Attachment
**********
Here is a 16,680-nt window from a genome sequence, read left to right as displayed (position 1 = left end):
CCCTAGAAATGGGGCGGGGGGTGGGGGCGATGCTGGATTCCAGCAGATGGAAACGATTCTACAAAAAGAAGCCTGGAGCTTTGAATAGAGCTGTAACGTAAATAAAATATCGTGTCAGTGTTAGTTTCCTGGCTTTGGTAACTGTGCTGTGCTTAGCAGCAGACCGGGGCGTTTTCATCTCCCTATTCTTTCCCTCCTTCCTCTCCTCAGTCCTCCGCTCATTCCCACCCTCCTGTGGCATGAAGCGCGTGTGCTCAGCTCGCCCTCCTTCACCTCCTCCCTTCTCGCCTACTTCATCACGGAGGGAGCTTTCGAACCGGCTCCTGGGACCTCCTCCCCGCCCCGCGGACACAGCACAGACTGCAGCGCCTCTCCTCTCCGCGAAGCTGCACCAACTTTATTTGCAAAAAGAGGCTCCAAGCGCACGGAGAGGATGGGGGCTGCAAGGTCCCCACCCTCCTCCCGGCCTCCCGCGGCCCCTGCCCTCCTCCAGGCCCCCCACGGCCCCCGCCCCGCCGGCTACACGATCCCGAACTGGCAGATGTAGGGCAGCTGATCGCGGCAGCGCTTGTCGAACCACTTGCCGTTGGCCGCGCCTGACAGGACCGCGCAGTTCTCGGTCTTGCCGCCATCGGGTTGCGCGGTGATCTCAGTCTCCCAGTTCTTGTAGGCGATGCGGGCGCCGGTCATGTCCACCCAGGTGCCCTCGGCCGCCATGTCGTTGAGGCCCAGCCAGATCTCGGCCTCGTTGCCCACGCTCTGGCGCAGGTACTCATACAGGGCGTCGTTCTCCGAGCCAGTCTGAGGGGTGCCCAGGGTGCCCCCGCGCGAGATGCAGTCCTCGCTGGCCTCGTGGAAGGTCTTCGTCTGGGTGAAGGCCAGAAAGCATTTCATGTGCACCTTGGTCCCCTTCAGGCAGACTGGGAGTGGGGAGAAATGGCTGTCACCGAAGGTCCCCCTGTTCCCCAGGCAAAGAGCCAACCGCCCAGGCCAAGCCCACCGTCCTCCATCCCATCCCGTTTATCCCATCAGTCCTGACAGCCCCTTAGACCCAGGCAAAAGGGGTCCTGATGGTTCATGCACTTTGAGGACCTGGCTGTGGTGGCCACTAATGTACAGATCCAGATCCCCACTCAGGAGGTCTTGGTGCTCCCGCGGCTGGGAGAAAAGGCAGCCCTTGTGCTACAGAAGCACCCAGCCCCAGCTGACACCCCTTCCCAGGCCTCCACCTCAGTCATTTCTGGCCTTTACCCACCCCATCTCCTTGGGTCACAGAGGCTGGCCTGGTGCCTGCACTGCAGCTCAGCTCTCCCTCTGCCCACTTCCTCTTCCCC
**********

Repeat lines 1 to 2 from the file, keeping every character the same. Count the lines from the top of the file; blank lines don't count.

Here is a 16,680-nt window from a genome sequence, read left to right as displayed (position 1 = left end):
CCCTAGAAATGGGGCGGGGGGTGGGGGCGATGCTGGATTCCAGCAGATGGAAACGATTCTACAAAAAGAAGCCTGGAGCTTTGAATAGAGCTGTAACGTAAATAAAATATCGTGTCAGTGTTAGTTTCCTGGCTTTGGTAACTGTGCTGTGCTTAGCAGCAGACCGGGGCGTTTTCATCTCCCTATTCTTTCCCTCCTTCCTCTCCTCAGTCCTCCGCTCATTCCCACCCTCCTGTGGCATGAAGCGCGTGTGCTCAGCTCGCCCTCCTTCACCTCCTCCCTTCTCGCCTACTTCATCACGGAGGGAGCTTTCGAACCGGCTCCTGGGACCTCCTCCCCGCCCCGCGGACACAGCACAGACTGCAGCGCCTCTCCTCTCCGCGAAGCTGCACCAACTTTATTTGCAAAAAGAGGCTCCAAGCGCACGGAGAGGATGGGGGCTGCAAGGTCCCCACCCTCCTCCCGGCCTCCCGCGGCCCCTGCCCTCCTCCAGGCCCCCCACGGCCCCCGCCCCGCCGGCTACACGATCCCGAACTGGCAGATGTAGGGCAGCTGATCGCGGCAGCGCTTGTCGAACCACTTGCCGTTGGCCGCGCCTGACAGGACCGCGCAGTTCTCGGTCTTGCCGCCATCGGGTTGCGCGGTGATCTCAGTCTCCCAGTTCTTGTAGGCGATGCGGGCGCCGGTCATGTCCACCCAGGTGCCCTCGGCCGCCATGTCGTTGAGGCCCAGCCAGATCTCGGCCTCGTTGCCCACGCTCTGGCGCAGGTACTCATACAGGGCGTCGTTCTCCGAGCCAGTCTGAGGGGTGCCCAGGGTGCCCCCGCGCGAGATGCAGTCCTCGCTGGCCTCGTGGAAGGTCTTCGTCTGGGTGAAGGCCAGAAAGCATTTCATGTGCACCTTGGTCCCCTTCAGGCAGACTGGGAGTGGGGAGAAATGGCTGTCACCGAAGGTCCCCCTGTTCCCCAGGCAAAGAGCCAACCGCCCAGGCCAAGCCCACCGTCCTCCATCCCATCCCGTTTATCCCATCAGTCCTGACAGCCCCTTAGACCCAGGCAAAAGGGGTCCTGATGGTTCATGCACTTTGAGGACCTGGCTGTGGTGGCCACTAATGTACAGATCCAGATCCCCACTCAGGAGGTCTTGGTGCTCCCGCGGCTGGGAGAAAAGGCAGCCCTTGTGCTACAGAAGCACCCAGCCCCAGCTGACACCCCTTCCCAGGCCTCCACCTCAGTCATTTCTGGCCTTTACCCACCCCATCTCCTTGGGTCACAGAGGCTGGCCTGGTGCCTGCACTGCAGCTCAGCTCTCCCTCTGCCCACTTCCTCTTCCCC